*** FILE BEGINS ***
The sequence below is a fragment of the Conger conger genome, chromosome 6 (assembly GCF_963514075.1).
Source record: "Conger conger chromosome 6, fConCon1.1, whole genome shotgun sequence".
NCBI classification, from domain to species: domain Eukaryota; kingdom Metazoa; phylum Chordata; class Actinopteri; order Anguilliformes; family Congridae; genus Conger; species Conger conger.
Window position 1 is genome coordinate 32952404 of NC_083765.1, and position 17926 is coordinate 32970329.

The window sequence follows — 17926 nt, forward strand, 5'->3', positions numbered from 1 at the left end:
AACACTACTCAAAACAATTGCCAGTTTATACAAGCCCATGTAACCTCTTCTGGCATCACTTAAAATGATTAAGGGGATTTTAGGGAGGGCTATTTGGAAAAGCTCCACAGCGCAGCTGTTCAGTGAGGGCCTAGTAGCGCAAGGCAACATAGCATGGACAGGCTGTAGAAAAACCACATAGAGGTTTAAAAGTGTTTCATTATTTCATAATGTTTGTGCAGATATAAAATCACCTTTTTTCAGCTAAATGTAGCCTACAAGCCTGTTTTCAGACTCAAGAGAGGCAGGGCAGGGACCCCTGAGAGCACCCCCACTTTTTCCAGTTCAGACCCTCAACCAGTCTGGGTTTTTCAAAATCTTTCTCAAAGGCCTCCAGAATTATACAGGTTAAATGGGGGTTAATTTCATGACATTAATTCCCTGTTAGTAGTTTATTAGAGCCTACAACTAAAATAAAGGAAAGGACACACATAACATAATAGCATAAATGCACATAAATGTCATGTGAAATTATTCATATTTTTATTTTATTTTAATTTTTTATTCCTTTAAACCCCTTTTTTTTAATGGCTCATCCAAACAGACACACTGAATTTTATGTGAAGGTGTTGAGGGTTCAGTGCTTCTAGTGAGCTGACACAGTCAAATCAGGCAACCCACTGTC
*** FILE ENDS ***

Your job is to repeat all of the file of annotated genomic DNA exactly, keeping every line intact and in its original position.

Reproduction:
The sequence below is a fragment of the Conger conger genome, chromosome 6 (assembly GCF_963514075.1).
Source record: "Conger conger chromosome 6, fConCon1.1, whole genome shotgun sequence".
NCBI classification, from domain to species: domain Eukaryota; kingdom Metazoa; phylum Chordata; class Actinopteri; order Anguilliformes; family Congridae; genus Conger; species Conger conger.
Window position 1 is genome coordinate 32952404 of NC_083765.1, and position 17926 is coordinate 32970329.

The window sequence follows — 17926 nt, forward strand, 5'->3', positions numbered from 1 at the left end:
AACACTACTCAAAACAATTGCCAGTTTATACAAGCCCATGTAACCTCTTCTGGCATCACTTAAAATGATTAAGGGGATTTTAGGGAGGGCTATTTGGAAAAGCTCCACAGCGCAGCTGTTCAGTGAGGGCCTAGTAGCGCAAGGCAACATAGCATGGACAGGCTGTAGAAAAACCACATAGAGGTTTAAAAGTGTTTCATTATTTCATAATGTTTGTGCAGATATAAAATCACCTTTTTTCAGCTAAATGTAGCCTACAAGCCTGTTTTCAGACTCAAGAGAGGCAGGGCAGGGACCCCTGAGAGCACCCCCACTTTTTCCAGTTCAGACCCTCAACCAGTCTGGGTTTTTCAAAATCTTTCTCAAAGGCCTCCAGAATTATACAGGTTAAATGGGGGTTAATTTCATGACATTAATTCCCTGTTAGTAGTTTATTAGAGCCTACAACTAAAATAAAGGAAAGGACACACATAACATAATAGCATAAATGCACATAAATGTCATGTGAAATTATTCATATTTTTATTTTATTTTAATTTTTTATTCCTTTAAACCCCTTTTTTTTAATGGCTCATCCAAACAGACACACTGAATTTTATGTGAAGGTGTTGAGGGTTCAGTGCTTCTAGTGAGCTGACACAGTCAAATCAGGCAACCCACTGTC